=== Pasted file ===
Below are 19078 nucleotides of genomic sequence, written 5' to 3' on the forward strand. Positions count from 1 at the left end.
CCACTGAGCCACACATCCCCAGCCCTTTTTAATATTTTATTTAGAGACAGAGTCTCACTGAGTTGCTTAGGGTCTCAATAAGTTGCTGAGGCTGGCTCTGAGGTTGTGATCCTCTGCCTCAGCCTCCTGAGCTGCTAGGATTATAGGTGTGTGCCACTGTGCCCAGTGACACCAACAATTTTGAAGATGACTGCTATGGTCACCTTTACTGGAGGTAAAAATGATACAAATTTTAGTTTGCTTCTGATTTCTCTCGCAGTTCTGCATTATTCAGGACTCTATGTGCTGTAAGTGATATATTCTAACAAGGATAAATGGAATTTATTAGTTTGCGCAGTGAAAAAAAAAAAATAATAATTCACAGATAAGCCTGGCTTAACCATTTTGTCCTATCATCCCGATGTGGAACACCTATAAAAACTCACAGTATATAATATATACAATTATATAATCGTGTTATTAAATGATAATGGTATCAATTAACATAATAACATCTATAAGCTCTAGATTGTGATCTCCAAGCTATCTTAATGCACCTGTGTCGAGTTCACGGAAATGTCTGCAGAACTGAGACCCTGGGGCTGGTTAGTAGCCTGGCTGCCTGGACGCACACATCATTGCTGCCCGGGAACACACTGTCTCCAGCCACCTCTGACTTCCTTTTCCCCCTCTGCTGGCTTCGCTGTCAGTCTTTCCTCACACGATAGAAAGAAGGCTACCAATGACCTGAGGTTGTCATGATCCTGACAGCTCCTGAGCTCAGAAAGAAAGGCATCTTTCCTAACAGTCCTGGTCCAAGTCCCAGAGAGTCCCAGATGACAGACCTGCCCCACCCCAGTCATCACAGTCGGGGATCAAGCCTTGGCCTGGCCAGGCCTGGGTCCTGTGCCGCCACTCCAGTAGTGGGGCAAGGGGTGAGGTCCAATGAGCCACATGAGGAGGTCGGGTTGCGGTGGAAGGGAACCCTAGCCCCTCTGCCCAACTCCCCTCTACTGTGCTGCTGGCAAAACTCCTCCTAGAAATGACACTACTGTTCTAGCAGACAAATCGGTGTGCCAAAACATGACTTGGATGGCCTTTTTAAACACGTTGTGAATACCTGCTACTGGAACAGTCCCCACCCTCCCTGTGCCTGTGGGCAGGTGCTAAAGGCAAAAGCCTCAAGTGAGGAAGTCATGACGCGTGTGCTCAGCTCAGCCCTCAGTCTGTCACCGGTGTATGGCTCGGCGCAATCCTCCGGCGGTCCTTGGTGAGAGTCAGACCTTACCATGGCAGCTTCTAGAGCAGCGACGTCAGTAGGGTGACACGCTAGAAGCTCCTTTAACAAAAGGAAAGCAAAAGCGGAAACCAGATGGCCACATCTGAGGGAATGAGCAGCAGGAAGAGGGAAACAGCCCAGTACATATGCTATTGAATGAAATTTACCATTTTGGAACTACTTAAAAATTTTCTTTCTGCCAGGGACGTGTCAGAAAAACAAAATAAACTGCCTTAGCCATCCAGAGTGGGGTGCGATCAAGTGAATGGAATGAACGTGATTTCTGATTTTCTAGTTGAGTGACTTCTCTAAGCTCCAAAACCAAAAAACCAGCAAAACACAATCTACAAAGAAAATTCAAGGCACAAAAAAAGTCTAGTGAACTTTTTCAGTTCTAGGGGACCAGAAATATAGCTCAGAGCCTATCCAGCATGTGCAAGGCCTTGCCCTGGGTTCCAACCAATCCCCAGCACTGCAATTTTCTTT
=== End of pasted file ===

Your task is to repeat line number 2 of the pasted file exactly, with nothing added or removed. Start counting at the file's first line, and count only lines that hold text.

CCACTGAGCCACACATCCCCAGCCCTTTTTAATATTTTATTTAGAGACAGAGTCTCACTGAGTTGCTTAGGGTCTCAATAAGTTGCTGAGGCTGGCTCTGAGGTTGTGATCCTCTGCCTCAGCCTCCTGAGCTGCTAGGATTATAGGTGTGTGCCACTGTGCCCAGTGACACCAACAATTTTGAAGATGACTGCTATGGTCACCTTTACTGGAGGTAAAAATGATACAAATTTTAGTTTGCTTCTGATTTCTCTCGCAGTTCTGCATTATTCAGGACTCTATGTGCTGTAAGTGATATATTCTAACAAGGATAAATGGAATTTATTAGTTTGCGCAGTGAAAAAAAAAAAATAATAATTCACAGATAAGCCTGGCTTAACCATTTTGTCCTATCATCCCGATGTGGAACACCTATAAAAACTCACAGTATATAATATATACAATTATATAATCGTGTTATTAAATGATAATGGTATCAATTAACATAATAACATCTATAAGCTCTAGATTGTGATCTCCAAGCTATCTTAATGCACCTGTGTCGAGTTCACGGAAATGTCTGCAGAACTGAGACCCTGGGGCTGGTTAGTAGCCTGGCTGCCTGGACGCACACATCATTGCTGCCCGGGAACACACTGTCTCCAGCCACCTCTGACTTCCTTTTCCCCCTCTGCTGGCTTCGCTGTCAGTCTTTCCTCACACGATAGAAAGAAGGCTACCAATGACCTGAGGTTGTCATGATCCTGACAGCTCCTGAGCTCAGAAAGAAAGGCATCTTTCCTAACAGTCCTGGTCCAAGTCCCAGAGAGTCCCAGATGACAGACCTGCCCCACCCCAGTCATCACAGTCGGGGATCAAGCCTTGGCCTGGCCAGGCCTGGGTCCTGTGCCGCCACTCCAGTAGTGGGGCAAGGGGTGAGGTCCAATGAGCCACATGAGGAGGTCGGGTTGCGGTGGAAGGGAACCCTAGCCCCTCTGCCCAACTCCCCTCTACTGTGCTGCTGGCAAAACTCCTCCTAGAAATGACACTACTGTTCTAGCAGACAAATCGGTGTGCCAAAACATGACTTGGATGGCCTTTTTAAACACGTTGTGAATACCTGCTACTGGAACAGTCCCCACCCTCCCTGTGCCTGTGGGCAGGTGCTAAAGGCAAAAGCCTCAAGTGAGGAAGTCATGACGCGTGTGCTCAGCTCAGCCCTCAGTCTGTCACCGGTGTATGGCTCGGCGCAATCCTCCGGCGGTCCTTGGTGAGAGTCAGACCTTACCATGGCAGCTTCTAGAGCAGCGACGTCAGTAGGGTGACACGCTAGAAGCTCCTTTAACAAAAGGAAAGCAAAAGCGGAAACCAGATGGCCACATCTGAGGGAATGAGCAGCAGGAAGAGGGAAACAGCCCAGTACATATGCTATTGAATGAAATTTACCATTTTGGAACTACTTAAAAATTTTCTTTCTGCCAGGGACGTGTCAGAAAAACAAAATAAACTGCCTTAGCCATCCAGAGTGGGGTGCGATCAAGTGAATGGAATGAACGTGATTTCTGATTTTCTAGTTGAGTGACTTCTCTAAGCTCCAAAACCAAAAAACCAGCAAAACACAATCTACAAAGAAAATTCAAGGCACAAAAAAAGTCTAGTGAACTTTTTCAGTTCTAGGGGACCAGAAATATAGCTCAGAGCCTATCCAGCATGTGCAAGGCCTTGCCCTGGGTTCCAACCAATCCCCAGCACTGCAATTTTCTTT